Building on the second approach (and having no way to turn back from the mess I already caused) I decided to drill out just the forward drill hole for a large magnet and reamed it out to be even bigger than that.

These magnets are not recessed either but
hidden away in the large hole through the mouth.

So the magnets on each side do not actually make contact but the attractive force is more than enough to hold them securely in place.  And reaming out the hole to be a bit larger than the magnets addressed the alignment issues.

There you have it, Scourge Cruiser magnetizing with all the options.  Except the vanilla mouth option that I gave up on.  Or did I?

I just happened to have this, never have used it before.

I didn't create the mold using this cruiser which has
the two holes drilled in the mouth.

Lip balm is great when working with green stuff to
smooth it out and to minimize sticking.

Thinly rolled greenstuff pressed over my molds.  Yes
there is a "little" excess.

Its not necessarily the prettiest solution but from the angle and distance that you view the ships from, it works beautifully.  Sort of.  The greenstuff is a bit flimsy since it is so thin and I am worried about the long term wear and tear of removing these pieces (the large magnets have the stuff together pretty tightly).  I tried the same thing with 2 different kinds of milliput that I had but was not pleased with either result.  I will try again though, maybe my ratios were off.  I've also heard of mixing greenstuff and milliput.  And there is also Magic Sculpt (?).

There was yet another potential solution failure I attempted after this.  But I don't want to talk about it.  Let's just say it was a really bad idea.  Oh no, I just thought of another potential solution that I happen to have the materials for, hmmm.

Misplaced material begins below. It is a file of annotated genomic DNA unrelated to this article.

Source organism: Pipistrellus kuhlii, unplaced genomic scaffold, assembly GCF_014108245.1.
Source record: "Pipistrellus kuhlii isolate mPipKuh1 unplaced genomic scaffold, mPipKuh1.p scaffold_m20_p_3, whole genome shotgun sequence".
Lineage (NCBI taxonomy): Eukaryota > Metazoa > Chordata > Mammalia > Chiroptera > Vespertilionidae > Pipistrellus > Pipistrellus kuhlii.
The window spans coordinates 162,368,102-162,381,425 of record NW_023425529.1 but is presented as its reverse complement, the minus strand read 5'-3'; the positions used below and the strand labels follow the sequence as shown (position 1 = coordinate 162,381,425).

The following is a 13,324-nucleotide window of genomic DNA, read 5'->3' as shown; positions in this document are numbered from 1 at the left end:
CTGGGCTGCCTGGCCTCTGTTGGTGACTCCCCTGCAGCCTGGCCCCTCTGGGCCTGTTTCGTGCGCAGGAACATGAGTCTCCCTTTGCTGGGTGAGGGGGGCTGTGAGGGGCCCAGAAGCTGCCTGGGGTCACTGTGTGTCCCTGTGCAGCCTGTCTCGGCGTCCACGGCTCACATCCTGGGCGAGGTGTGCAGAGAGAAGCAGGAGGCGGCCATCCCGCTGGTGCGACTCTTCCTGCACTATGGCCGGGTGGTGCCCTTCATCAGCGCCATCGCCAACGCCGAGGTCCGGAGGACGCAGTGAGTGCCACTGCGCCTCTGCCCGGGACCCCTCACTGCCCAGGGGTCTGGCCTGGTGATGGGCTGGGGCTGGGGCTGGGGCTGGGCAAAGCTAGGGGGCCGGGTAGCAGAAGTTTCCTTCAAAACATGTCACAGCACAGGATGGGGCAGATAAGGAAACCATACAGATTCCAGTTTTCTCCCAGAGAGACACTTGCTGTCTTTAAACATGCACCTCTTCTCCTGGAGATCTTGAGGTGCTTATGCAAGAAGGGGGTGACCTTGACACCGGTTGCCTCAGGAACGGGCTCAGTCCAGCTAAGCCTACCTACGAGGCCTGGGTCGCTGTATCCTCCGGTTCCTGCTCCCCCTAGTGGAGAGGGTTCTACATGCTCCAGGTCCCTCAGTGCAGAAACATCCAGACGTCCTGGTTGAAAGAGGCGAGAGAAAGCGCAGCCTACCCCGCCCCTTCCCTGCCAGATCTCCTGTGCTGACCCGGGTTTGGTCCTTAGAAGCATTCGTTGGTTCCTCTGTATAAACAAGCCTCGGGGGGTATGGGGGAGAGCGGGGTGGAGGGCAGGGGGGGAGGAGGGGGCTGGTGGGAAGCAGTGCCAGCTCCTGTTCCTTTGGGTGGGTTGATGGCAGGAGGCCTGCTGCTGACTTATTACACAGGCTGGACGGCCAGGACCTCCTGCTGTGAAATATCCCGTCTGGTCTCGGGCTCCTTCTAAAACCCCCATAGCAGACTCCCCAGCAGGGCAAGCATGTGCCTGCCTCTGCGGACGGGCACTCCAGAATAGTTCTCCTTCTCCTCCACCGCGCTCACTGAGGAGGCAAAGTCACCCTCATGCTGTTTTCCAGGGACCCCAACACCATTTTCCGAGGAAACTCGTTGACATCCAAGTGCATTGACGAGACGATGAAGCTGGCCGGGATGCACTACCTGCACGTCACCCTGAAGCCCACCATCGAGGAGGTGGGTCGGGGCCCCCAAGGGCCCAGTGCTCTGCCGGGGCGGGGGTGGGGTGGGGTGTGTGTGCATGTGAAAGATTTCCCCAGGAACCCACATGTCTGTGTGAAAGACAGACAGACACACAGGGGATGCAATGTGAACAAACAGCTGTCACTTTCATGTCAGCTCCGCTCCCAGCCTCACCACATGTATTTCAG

Anyway, that was/is my solution (for now at least).  I just need to finish the rest of these off (2 more cruisers, 8 more frigates) and get them off my hobby desk.  Maybe then I can focus my attention back to some other things that have been ignored for the past month.  I'll also need to order some more magnets (this project tore through my supply) before trying PHR or UCM (both of which look a bit more challenging than Scourge).

Btw, I think this is something worth mentioning:  Despite having a supply of magnets on hand for this project, this is actually the first time I had ever magnetized any of my miniatures.  Maybe it is just the engineer in me but I really enjoyed it.  As you can perhaps see from above, there is a certain problem solving aspect to it that I really liked.  And I really did not find it all that difficult, so if you have ever wanted to do it but been afraid to - give it a try.  That being said, if you absolutely hate pinning miniatures I can't imagine you would like magnetizing them.  


  1. Thanks for the detailed write-up and sharing all your lessons-learned, Chris. Now I've learned that my solution will be to just throw money at the problem and buy multiple kits! ;-)

  2. One question. How do the magnets work after painting and varnishing. Is it easy to switch the parts over without damaging the paint work?

  3. Sadly, I can't answer in this particular instance as I haven't gotten around to painting them. =( That being said, it is pretty common to paint and varnish over the magnets so I don't expect it to be an issue. The one thing to always try to do is "slide" the magnets off and on when switching parts, not to let them "snap" to together.

  4. Great guide! Loving your blog. Have you had a chance to listen to our podcast Scanners Offline?

    1. Thanks for stopping by Jason. I'll be sure to check out your podcast.

    2. No worries! If you like it, it'd be great if you could drop a link somewhere on your blog in case your other reads are interested?